Nationwide FlexDirect current account review

Top paying interest, ethics and a decent switching bonus make the account worth considering again.

For years I recommended my readers check out Nationwide’s FlexDirect account. But as other banks got better (Starling, Chase etc) this became harder to justify. Then the perks that made the account hard to beat disappeared. It became one to avoid.

But now the account is once again offering the highest interest rates (for some) and you can nab a decent switching bonus. It also ranks well as an ethical bank and scores highly for customer service.

So are these extras enough to make it your main account? Here’s what you get with the FlexDirect, and whether you should open up an account.

What is the Nationwide FlexDirect account?

The FlexDirect account is a current account from the Nationwide Building Society. It’s free to open and use, though you do have to pay in at least £1,000 a month to get the interest.

You cannot get the account if you already have four or more Nationwide current accounts.

There’s a network of branches you can access across the UK, and there’s also a phone support line.

FlexDirect interest & savings

In account interest of 5%

Nationwide’s FlexDirect account is one of the few current accounts that pay interest on balances held in the main account. And it’s usually a much better rate than you’ll get in normal easy-access accounts.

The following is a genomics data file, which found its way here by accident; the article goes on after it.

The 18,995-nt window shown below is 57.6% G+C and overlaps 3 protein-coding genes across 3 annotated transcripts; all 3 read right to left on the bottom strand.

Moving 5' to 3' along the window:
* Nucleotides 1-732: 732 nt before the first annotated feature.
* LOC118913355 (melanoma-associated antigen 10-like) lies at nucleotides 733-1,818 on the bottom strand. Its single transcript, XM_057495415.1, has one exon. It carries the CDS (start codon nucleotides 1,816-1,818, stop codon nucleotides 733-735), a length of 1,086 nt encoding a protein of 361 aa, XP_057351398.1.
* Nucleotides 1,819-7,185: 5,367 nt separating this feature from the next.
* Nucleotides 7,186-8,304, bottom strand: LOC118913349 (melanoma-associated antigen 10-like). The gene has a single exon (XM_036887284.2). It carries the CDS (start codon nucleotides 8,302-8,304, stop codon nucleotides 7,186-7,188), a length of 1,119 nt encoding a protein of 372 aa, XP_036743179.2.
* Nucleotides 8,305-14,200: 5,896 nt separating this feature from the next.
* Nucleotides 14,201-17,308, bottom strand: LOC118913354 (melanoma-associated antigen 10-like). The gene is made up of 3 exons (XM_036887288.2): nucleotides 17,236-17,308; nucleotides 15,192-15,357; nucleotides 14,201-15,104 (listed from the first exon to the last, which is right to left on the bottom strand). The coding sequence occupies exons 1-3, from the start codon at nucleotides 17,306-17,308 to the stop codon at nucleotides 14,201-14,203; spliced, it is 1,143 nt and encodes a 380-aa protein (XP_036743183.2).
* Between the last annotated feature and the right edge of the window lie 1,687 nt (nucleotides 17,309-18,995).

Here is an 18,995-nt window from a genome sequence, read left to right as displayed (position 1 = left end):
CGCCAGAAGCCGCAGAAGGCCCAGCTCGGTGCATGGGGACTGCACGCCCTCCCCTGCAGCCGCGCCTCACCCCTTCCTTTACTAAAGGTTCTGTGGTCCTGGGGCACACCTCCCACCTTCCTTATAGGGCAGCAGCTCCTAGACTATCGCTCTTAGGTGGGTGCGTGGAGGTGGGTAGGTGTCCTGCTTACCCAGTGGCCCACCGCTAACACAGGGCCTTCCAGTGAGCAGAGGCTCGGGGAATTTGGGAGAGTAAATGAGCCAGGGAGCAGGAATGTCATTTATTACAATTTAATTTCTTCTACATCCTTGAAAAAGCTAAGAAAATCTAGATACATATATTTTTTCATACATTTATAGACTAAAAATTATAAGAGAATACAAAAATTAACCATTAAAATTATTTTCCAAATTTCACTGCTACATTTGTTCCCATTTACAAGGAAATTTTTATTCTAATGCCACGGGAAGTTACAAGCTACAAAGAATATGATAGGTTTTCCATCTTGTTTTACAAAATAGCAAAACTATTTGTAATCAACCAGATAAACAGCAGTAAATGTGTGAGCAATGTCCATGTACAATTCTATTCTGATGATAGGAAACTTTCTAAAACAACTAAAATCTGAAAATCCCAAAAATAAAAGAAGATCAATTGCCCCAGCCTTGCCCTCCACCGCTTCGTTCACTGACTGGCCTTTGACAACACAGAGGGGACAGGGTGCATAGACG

For the last few years, that rate has been 2% (down from 5%). Though better than what was available elsewhere, I didn’t think it was worth getting due to one key restriction – you could only get the rate once.

My thinking was it’s better to wait in the eventuality the bank increases the interest rate – and finally it’s happened. As of June 2022, you can get 5% interest on savings again! This is currently unbeatable.

But it has its limits. You only earn money on the first £1,500. Above this you get 0%. This means if you have the full amount possible in the account for 12 months you’ll make £75.

Unlike every other easy-access account, the rate is fixed. That means you will get 5% for the entire year – it can’t be cut once you’ve opened the account (but only for that first year of course).

That is much better than the £30 you’d get when the rate was 2%, but it’s a big drop from the £125 you could earn before the change. That’s because the last time 5% was offered, it was available on balances up to £2,500.

Still, I’d say this is now a decent account to opt for if you want the highest possible return on your savings.

However since, the rate also only lasts for one year (after that it drops to 0.25%), you will want to move your money in 12 months.

You have to pay in £1,000 every month to qualify for the interest. This can’t be from another Nationwide account.

And you can boost your earnings if you’re in a couple. You can each have an account, and then open up a joint account too, meaning you’ll earn the 5% on £4,500.

As mentioned, there is a very important rule that could be an issue – this rate is for first-time account holders only. So if you’ve had the account before, you won’t get the new rate, even if you open up a new account.

Regular savers – 2.5%

There’s also a 2.5% paying regular saver only for Flex current account customers. This can be beaten by a handful of other providers, but isn’t a bad bet.

There’s also a Start to Save account, paying the same rate, that also gives you the chance to win £250 every six months. You don’t need to have the current account for this one though.

FlexDirect 0% overdraft

Unlike the other banks, the Nationwide FlexDirect account comes with a 0% overdraft for the first 12 months. This can be a massive bonus for anyone regularly overdrawn.